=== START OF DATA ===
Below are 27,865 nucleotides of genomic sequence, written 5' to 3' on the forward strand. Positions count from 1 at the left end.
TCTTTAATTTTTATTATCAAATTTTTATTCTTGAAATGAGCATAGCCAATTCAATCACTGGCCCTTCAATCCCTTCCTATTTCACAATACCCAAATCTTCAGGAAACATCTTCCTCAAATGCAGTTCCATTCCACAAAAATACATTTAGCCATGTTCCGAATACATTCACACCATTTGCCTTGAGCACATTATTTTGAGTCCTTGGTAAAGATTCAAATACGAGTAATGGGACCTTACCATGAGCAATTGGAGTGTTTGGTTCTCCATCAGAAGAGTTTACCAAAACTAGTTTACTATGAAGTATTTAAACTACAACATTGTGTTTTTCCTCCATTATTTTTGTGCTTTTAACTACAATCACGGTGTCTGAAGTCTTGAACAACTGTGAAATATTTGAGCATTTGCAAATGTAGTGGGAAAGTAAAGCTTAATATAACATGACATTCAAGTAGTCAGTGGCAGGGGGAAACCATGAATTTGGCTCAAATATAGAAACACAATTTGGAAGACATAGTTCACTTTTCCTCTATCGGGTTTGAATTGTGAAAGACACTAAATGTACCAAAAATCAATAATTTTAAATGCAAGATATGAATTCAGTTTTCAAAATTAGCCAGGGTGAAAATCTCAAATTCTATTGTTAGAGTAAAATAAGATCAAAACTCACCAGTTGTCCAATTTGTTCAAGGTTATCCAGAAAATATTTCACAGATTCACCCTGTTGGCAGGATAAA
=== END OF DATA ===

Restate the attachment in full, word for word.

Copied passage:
Below are 27,865 nucleotides of genomic sequence, written 5' to 3' on the forward strand. Positions count from 1 at the left end.
TCTTTAATTTTTATTATCAAATTTTTATTCTTGAAATGAGCATAGCCAATTCAATCACTGGCCCTTCAATCCCTTCCTATTTCACAATACCCAAATCTTCAGGAAACATCTTCCTCAAATGCAGTTCCATTCCACAAAAATACATTTAGCCATGTTCCGAATACATTCACACCATTTGCCTTGAGCACATTATTTTGAGTCCTTGGTAAAGATTCAAATACGAGTAATGGGACCTTACCATGAGCAATTGGAGTGTTTGGTTCTCCATCAGAAGAGTTTACCAAAACTAGTTTACTATGAAGTATTTAAACTACAACATTGTGTTTTTCCTCCATTATTTTTGTGCTTTTAACTACAATCACGGTGTCTGAAGTCTTGAACAACTGTGAAATATTTGAGCATTTGCAAATGTAGTGGGAAAGTAAAGCTTAATATAACATGACATTCAAGTAGTCAGTGGCAGGGGGAAACCATGAATTTGGCTCAAATATAGAAACACAATTTGGAAGACATAGTTCACTTTTCCTCTATCGGGTTTGAATTGTGAAAGACACTAAATGTACCAAAAATCAATAATTTTAAATGCAAGATATGAATTCAGTTTTCAAAATTAGCCAGGGTGAAAATCTCAAATTCTATTGTTAGAGTAAAATAAGATCAAAACTCACCAGTTGTCCAATTTGTTCAAGGTTATCCAGAAAATATTTCACAGATTCACCCTGTTGGCAGGATAAA